• Was it organized in such a way that made sense to you? Why/why not?
  • Do the category names make sense to you? Why/why not?
  • Can you think of specific ways that would make this section easier to use?
  • What are your impressions of the current list of topics? Why do you say that? What, if anything, is missing?

Hand-out content from a couple of the key BioBasics sections. For each, test:

  • What is your overall impression of this information? Did it cover the issues you would expect it to, or not? Why do you say that?
  • Was the language easy to understand?
  • Was the information credible?
  • Was the information relevant?
  • How could it be improved?

Show participants BioGateway section, navigate through, and gather reaction to the content and organization of that section.

  • What was your overall impression for this section? Would you describe it as user-friendly?
  • Was it organized in such a way that made sense to you? Why/why not?
  • Do the category names make sense to you? Why/why not?
  • Can you think of specific ways that would make this section easier to use?
  • What are your impressions of the current list of topics? Why do you say that? What, if anything, is missing?
  • Probe: And what are your impressions on the way the site was organized by Major Subject Area?
  • Are there too many, too few, or the right amount of topics covered? Why do you say that?
  • To the best of your knowledge, what is the difference between a Major Subject Area and a Subtopic? Does this way of organizing make sense to you? Why do you say that?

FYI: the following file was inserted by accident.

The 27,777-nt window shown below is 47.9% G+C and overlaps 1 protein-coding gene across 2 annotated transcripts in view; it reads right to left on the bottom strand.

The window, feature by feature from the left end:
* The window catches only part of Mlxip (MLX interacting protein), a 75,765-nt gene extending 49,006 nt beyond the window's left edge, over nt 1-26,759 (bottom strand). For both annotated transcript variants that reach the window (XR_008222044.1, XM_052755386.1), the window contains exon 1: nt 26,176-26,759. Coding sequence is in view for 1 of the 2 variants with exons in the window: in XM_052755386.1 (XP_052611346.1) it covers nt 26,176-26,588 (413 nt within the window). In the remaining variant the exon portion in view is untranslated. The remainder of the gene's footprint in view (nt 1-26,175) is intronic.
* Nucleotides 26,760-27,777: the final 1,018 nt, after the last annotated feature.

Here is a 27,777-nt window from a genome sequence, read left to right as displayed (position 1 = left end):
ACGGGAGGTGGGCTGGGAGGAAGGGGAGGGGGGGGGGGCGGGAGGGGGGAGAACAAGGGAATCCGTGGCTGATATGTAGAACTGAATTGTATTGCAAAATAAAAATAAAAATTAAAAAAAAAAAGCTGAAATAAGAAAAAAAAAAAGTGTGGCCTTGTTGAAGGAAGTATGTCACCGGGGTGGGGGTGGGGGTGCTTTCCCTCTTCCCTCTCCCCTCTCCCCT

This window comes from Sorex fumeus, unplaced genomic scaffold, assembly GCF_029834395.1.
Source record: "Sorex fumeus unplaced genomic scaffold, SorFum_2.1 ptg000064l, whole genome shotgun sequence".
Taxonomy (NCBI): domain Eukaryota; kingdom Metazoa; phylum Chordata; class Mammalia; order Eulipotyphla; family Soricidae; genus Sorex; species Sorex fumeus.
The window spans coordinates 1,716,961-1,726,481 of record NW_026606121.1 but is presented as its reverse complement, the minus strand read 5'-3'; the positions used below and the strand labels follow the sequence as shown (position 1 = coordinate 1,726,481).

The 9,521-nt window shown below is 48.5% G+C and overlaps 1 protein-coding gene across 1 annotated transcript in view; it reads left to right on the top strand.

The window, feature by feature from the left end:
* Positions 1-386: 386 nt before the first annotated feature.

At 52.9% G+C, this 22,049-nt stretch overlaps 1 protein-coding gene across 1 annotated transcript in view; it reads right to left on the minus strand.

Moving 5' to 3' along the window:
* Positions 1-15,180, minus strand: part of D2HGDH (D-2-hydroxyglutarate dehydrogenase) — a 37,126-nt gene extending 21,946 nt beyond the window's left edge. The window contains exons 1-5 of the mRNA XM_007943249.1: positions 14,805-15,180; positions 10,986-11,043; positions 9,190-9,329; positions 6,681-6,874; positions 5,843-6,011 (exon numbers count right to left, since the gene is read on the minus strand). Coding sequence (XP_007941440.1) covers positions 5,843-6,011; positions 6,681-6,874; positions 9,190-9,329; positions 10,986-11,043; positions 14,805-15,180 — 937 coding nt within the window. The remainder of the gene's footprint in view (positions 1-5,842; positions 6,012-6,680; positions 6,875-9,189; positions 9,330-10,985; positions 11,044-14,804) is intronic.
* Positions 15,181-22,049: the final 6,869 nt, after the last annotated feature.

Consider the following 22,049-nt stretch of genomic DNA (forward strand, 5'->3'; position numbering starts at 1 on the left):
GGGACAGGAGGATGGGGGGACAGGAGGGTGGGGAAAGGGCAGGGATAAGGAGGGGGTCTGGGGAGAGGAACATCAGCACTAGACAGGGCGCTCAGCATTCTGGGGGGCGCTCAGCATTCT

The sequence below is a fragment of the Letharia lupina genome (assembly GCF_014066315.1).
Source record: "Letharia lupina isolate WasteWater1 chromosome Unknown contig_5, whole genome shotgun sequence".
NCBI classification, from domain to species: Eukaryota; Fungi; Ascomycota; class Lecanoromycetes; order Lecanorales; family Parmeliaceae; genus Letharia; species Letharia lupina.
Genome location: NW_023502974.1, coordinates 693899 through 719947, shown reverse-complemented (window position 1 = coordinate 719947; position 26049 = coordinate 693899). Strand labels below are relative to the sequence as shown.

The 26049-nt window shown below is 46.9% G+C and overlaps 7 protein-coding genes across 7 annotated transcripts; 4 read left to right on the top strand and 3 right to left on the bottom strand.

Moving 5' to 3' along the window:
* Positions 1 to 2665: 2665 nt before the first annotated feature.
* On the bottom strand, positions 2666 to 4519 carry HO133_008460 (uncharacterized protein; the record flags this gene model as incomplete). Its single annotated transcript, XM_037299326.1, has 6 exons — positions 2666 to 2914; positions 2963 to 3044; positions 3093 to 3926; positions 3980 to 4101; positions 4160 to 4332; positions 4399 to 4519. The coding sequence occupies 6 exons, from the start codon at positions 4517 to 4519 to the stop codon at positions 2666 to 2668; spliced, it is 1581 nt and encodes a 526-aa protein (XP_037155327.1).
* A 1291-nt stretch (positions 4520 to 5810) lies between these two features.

Hand-out content from a couple of the key BioGateway sections. For each, test:

  • What is your overall impression of this information? Did it cover the issues you would expect it to, or not? Why do you say that?
  • Was the language easy to understand?
  • Was the information credible?
  • Was the information relevant?
  • How could it be improved?

Overall impressions of the site (all sessions)

  • What is your overall impression to this website? Why do you say that?
  • Overall, on a scale from 1 to 7, how would you rate this website? Why do you say that?
  • Did you find the information you were expecting to find? Why not?
  • Can you see yourself using a site like this? Why? Why not?
  • Did you find the website visually appealing? What were some of the visual elements you liked or disliked?
  • What did you think of the color scheme? Did you find it attractive or distracting? Why?
  • Was the language easy to understand?
  • Did you find the overall appearance of the site conveyed an authoritative and credible image? Why?
  • Do the section names make sense to you? Why/why not?
  • What would you change them to? Why is that?

Conclusions and Wrap-up (5)

  • Do you have any other further comments or recommendations?

Thank you very much for your time and cooperation.

Back to main page

  • Email
  • Share
Help us improve
Back to "Help us improve" section.
  
Back to "What's the problem?" section.
Got it, thanks!
Um, you didn't enter anything.
Date modified: